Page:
Skip to content

Juarez issues letter to industry



Dear Management of Horse Shows, Exhibitions, Sales, and Auctions (Management), Horse Industry Organizations and Associations (HIOs), Designated Qualified Persons (DQPs); and Owners, Trainers, Exhibitors, Custodians, and Protection Act (HPA) Covered Activities:

I hope this message finds you well and looking forward to end of season events. I would like to provide you with two updates. First, I want to provide you with a progress report on our goal of ensuring HIO-licensed DQPs perform consistent HPA compliance inspections regardless of whether the U.S. Department of Agriculture (USDA) attends the event. Second, I want to provide you with a few reminders to prevent HPA noncompliances.

To begin, we are sharing the HIO Summary Inspection Data that tracks inspections by HIO-licensed DQPs from October 1, through June 30. This summary compares the HIOs’ performance when USDA is and is not present at HPA-regulated events. Although there is some progress, it is marginal, at best, for nearly all HIOs that inspect horses wearing pads and/or action devices in competition. Given USDA’s investment in joint training for USDA Veterinary Medical Officers and industry-licensed DQPs, and our efforts to work side-by-side with DQPs at HPA-covered events to provide on-the-spot feedback to strengthen performance, I expect more than marginal progress from USDA-certified HIOs. I remain gravely concerned about HIOs inspecting padded horses that detect very few HPA noncompliances when USDA is not present, and, nevertheless, are seemingly able to detect some measure of HPA noncompliance when USDA is present. HIOs are intended to partner with USDA in achieving the HPA’s dual purposes of ending soring and promoting fair competition. HIOs that only perform their duties when USDA is present undermine these dual purposes, erode confidence in the Horse Protection program and walking horse industry, and will receive further individualized follow-up from USDA.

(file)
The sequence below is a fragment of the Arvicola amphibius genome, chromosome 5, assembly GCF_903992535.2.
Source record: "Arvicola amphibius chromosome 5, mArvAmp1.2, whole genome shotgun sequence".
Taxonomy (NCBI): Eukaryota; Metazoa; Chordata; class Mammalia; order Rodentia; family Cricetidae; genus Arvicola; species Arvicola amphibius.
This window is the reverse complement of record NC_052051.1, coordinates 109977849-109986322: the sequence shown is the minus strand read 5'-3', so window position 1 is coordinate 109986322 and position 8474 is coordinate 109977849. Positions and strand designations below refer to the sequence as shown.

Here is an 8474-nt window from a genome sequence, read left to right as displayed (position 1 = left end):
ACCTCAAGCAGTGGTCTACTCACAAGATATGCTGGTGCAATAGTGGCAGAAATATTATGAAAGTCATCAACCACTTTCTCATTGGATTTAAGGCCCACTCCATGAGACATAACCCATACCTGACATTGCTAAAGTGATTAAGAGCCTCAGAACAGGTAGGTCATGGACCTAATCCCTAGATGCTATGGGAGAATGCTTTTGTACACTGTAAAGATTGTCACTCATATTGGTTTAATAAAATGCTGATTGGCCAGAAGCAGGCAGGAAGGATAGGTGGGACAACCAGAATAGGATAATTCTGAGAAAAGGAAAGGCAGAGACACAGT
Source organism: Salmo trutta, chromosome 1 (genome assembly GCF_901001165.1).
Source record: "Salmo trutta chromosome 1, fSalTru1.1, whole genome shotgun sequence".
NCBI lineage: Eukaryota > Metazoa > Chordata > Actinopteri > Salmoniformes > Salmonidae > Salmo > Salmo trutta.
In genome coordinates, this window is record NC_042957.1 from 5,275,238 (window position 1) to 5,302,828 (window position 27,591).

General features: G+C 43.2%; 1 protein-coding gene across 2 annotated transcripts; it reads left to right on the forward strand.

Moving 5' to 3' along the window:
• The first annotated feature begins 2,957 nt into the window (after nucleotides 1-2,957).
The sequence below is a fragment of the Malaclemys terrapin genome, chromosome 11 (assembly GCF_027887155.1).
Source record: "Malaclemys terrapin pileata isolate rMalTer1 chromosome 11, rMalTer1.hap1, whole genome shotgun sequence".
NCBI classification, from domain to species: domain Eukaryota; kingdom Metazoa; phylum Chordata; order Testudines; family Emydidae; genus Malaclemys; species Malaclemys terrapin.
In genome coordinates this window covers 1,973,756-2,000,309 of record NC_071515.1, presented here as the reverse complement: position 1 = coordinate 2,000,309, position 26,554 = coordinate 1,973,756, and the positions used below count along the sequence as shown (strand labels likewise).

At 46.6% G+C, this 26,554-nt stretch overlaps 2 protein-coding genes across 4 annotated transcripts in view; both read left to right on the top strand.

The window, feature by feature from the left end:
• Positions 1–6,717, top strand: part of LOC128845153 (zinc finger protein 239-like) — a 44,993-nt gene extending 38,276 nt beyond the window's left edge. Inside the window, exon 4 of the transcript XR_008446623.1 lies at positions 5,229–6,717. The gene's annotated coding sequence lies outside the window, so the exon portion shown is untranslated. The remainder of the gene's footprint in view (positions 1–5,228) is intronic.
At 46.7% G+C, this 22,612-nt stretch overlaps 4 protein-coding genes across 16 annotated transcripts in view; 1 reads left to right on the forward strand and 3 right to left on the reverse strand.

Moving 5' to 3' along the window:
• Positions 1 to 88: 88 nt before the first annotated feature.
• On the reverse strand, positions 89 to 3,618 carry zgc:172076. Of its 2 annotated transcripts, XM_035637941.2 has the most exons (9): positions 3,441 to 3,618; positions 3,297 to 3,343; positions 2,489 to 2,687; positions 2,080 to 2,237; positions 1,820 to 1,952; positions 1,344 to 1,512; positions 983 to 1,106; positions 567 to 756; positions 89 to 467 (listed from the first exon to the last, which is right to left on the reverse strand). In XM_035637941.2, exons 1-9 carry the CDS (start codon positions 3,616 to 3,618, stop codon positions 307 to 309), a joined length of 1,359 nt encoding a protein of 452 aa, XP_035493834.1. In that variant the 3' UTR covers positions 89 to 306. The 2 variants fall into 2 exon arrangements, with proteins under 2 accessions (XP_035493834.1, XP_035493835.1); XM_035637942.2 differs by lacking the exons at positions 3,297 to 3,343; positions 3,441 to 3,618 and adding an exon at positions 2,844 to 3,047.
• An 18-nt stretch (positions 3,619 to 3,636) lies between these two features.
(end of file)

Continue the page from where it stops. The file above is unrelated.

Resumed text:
Next, as we enter the last portion of the season, I would like to remind you of the guidance I have provided throughout this season involving scar rule and equipment noncompliances.

• Scar Rule. With respect to assessing compliance with the scar rule, under our inspection focus when USDA or DQPs evaluate the posterior aspect of the pastern (the backside) they consider whether there is: (1) tissue that is non-pliable, with hard ridges or nodules with distinct edges that do not flatten, that is (2) accompanied by generalized or multiple discrete areas of hairloss. The assessment for the anterior (front) and anterior medial and lateral (sides) of the pastern is different. When USDA and DQPs assess these areas, they should be free of any tissue that is non-pliable, with hard ridges or nodules with distinct edges, that is indicative of soring. At times during pre-show inspections USDA has identified horses that appear to have substances on their pasterns to camouflage tissue changes. When USDA asked these horses to return for post-show inspection, the scar rule noncompliance was easily identified by both USDA and the DQPs. A horse should not require camouflaging to demonstrate compliance with the scar rule during pre-show inspection, and the HPA prohibits the use of substances, other than certain lubricates show management makes available after pre-show inspection. Throughout the season USDA has selected a sampling of horses for post-show inspection, and will continue to do so moving forward.